Market Overview

The Royalty-Amassing Strategy Of Royalty Pharma

The Royalty-Amassing Strategy Of Royalty Pharma

Since its 2003 inception, private equity firm Royalty Pharma has built itself not on original research and drug development but on exactly what its name suggests ━ royalties.

The company’s strategy is to purchase partial rights to royalties on future sales of approved treatments or late-stage trials, which ultimately amount to between 3 and 5 percent of total sales revenue. Securing deals through low-cost debt financing, it has so far amassed a portfolio of more than 30 drugs, including seven of the U.S.’s 30 top sellers.

The assets span Merck & Co., Inc. (NYSE: MRK)’s Januvia, Pfizer Inc. (NYSE: PFE)’s Lyrica, AbbVie Inc (NYSE: ABBV)’s Humira, Biogen Inc (NASDAQ: BIIB)’s Rituxan, Vertex Pharmaceuticals Incorporated (NASDAQ: VRTX)’s Kalydeco, Perrigo Company plc Ordinary Shares (NYSE: PRGO)’s Tysabri and Johnson & Johnson (NYSE: JNJ) subsidiary Janssen Biotech, Inc.’s Remicade.

Royalty has even gone so far as to pursue hostile company takeovers to secure access to desired properties, including an unsuccessful attempt in 2013 to take Elan Corporation, later absorbed by Perrigo.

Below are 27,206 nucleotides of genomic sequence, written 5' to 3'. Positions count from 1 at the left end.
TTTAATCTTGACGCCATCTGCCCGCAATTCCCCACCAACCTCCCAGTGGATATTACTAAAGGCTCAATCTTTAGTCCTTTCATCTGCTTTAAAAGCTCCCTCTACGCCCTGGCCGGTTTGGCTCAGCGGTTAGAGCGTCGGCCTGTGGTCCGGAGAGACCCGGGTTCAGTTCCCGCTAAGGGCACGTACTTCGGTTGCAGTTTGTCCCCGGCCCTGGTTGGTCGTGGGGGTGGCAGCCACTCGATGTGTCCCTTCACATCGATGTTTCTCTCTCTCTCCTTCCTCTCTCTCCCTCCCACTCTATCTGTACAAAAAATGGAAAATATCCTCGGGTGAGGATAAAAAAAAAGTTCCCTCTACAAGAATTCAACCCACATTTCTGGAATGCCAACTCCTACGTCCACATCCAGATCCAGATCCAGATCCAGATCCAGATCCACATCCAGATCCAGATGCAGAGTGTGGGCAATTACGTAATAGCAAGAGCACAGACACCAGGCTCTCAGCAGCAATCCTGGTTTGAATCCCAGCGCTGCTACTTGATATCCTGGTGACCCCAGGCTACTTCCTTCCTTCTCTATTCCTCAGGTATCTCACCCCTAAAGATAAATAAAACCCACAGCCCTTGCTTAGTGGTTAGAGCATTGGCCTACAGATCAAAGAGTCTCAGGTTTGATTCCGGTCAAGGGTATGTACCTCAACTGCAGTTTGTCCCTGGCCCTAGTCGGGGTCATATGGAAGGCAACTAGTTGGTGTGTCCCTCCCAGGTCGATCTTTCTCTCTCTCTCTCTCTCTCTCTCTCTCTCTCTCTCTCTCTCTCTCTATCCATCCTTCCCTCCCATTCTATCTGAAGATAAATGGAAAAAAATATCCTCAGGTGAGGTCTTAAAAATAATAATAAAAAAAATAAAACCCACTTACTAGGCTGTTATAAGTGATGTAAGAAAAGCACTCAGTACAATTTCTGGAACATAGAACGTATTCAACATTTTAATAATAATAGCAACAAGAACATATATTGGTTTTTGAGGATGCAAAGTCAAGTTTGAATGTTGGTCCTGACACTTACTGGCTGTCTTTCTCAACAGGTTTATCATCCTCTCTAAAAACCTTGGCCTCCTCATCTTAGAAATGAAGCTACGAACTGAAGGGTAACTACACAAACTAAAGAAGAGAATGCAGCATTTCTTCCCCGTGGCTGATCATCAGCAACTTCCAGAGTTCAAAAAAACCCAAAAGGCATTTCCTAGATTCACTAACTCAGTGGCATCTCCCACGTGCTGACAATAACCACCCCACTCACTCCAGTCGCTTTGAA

On this strategy, the company boasted revenue pops of 30 percent annually between 2005 and 2016, over which time its revenue increased from $161 million to $2.47 billion. Over the last five years, its annual growth rate has stalled to 17 percent, and it’s at risk of continued deceleration.

Royalty has great exposure to the raging war on drug prices, with potential cost-lowering regulation posing huge risk to the portfolio, according to Moody’s Investors Service. Its top three drugs averaged annual price hikes of 15.7 percent since 2014, and a reversal could prove deleterious.

Despite the financial risk of regulatory disruptions, Royalty remains relatively safe from the public relations messes endured by firms accused of egregious drug pricing.

“Royalty Pharma has no influence over how drugs in which it invests are priced,” George Lloyd, executive vice president and general counsel, told the New York Times. “These prices are set by the marketer of the product, and we play no role in that process.”

For now, it reaps the reward of a rising sector. Health Care SPDR (ETF) (NYSE: XLV) has increased 14.8 percent year-to-date and hit all-time highs late June.

Related Links:

The Latest On Drug Pricing, Healthcare Bill As Senate Takes Up Issue In Earnest

Forget Trump Or Congress, Amazon May Be The Biggest Threat To Drug Pricing

Posted-In: Janssen Biotech New York Times Royalty PharmaBiotech News Health Care Media General Best of Benzinga


Related Articles (BIIB + ABBV)

View Comments and Join the Discussion!
Lightning Fast
Market News Service
$199 Free 14 Day Trial

Previewing Facebook's Q2 Results: What If Ad Price Growth Were To Accelerate Once Again

Keep An Eye On Pound/USD This Week